The UAE has become famous globally as a top expat destination. These days 8 out of every 9 people in the United Arab Emirates is an expat, drawn by strong career prospects and a tax-advantaged system.
Now, however, the government in the UAE is considering making changes to their low-tax economic policies, with the potential introduction of both VAT (sales tax) and corporation tax on companies being run from within the Emirates.
There are a number of reasons suggested for these recent discussions. For one, global oil prices have been tumbling since last year. For countries like the UAE that rely on oil as one of their largest exports, this has led to significant declines in government revenues.
Indeed, some authorities believe that 2015 will be the first time in many years when the UAE will report a budget deficit; something almost imaginable just a few years ago.
Other experts claim that the introduction of such taxes isn’t just designed to offset the falling value of oil; it can also provide funds for essential infrastructure upgrades and should be seen as a sign of a maturing market.
Business proponents claim that the introduction of these taxes – if they happen – are unlikely to dampen the spirits of international investors and global businesses. After all, the Middle East is one of the few areas of the world where these taxes are absent; most large companies are used to paying such taxes in other destinations.
That said, with expats in the UAE repeatedly bemoaning the rising costs of living in the Emirates, adding VAT onto products purchased in the Kingdom could put an even tighter squeeze on finances which are already struggling.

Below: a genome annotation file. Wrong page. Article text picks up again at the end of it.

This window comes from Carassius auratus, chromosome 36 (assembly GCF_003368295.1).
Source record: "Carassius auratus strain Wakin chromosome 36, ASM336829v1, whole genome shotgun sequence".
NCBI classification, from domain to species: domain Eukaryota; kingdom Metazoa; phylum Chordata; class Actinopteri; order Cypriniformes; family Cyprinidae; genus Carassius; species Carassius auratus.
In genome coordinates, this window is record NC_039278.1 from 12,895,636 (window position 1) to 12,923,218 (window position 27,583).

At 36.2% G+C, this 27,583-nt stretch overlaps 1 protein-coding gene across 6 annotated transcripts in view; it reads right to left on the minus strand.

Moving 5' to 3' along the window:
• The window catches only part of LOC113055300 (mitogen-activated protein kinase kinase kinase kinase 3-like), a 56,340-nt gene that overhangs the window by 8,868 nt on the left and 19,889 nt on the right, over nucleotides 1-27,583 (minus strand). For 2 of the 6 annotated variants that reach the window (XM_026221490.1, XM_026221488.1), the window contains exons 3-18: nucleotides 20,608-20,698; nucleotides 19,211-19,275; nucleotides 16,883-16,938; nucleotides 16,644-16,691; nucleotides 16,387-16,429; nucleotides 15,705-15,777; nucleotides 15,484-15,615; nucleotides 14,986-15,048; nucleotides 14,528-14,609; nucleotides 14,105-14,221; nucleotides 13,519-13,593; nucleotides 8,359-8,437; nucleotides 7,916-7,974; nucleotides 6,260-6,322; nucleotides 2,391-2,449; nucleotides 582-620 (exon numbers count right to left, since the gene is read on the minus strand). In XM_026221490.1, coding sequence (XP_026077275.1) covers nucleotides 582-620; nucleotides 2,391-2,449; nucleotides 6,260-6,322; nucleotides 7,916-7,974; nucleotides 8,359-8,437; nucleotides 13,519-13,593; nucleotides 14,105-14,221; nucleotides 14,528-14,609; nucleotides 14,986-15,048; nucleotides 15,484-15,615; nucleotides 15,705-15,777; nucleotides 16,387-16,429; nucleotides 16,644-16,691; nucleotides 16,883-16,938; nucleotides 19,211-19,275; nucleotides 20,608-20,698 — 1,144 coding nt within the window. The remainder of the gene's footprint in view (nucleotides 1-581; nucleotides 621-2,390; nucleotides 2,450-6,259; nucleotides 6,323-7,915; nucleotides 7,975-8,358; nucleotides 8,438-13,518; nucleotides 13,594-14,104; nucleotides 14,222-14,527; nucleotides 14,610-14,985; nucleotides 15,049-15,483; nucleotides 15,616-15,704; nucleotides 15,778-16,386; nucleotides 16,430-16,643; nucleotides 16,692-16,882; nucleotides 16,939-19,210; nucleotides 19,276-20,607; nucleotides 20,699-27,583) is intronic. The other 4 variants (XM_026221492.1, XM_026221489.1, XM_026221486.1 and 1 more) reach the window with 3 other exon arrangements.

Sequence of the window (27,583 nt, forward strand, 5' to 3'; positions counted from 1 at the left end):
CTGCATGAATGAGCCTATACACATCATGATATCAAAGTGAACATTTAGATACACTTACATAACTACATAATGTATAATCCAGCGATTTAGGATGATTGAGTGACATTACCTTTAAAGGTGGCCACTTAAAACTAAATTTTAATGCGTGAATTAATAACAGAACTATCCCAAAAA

Government spokespeople claim that this potential new source of revenue will help the UAE to retain its crown as one of the most tempting expat destinations anywhere in the world. By investing for the long term – long after peak oil has been reached – the United Arab Emirates has the potential to weather the storm and truly establish itself as a global player.
The question isn’t really whether the introduction of such taxes is a good idea – many business owners claim it is – but rather why it hasn’t been introduced before. Here the news is rather more interesting.
In order to remain competitive, the Middle Eastern countries which make up the Gulf Cooperation Council are all seeking a unanimous agreement. In such a way the taxes would be introduced in all member states in short order, thus ensuring that companies are not tempted to simply hop across the border to a lower-tax destination.
Discussions are ongoing, and no formal agreement has been reached at the time of writing. It therefore seems likely that the introduction of these taxes is still some way off. Even once agreement has been met it will take time to roll out the necessary systems and infrastructure to enable the government to collect such taxes.
We will be watching with interest to see how these new tax implications impact competitiveness in the UAE if and when they are introduced.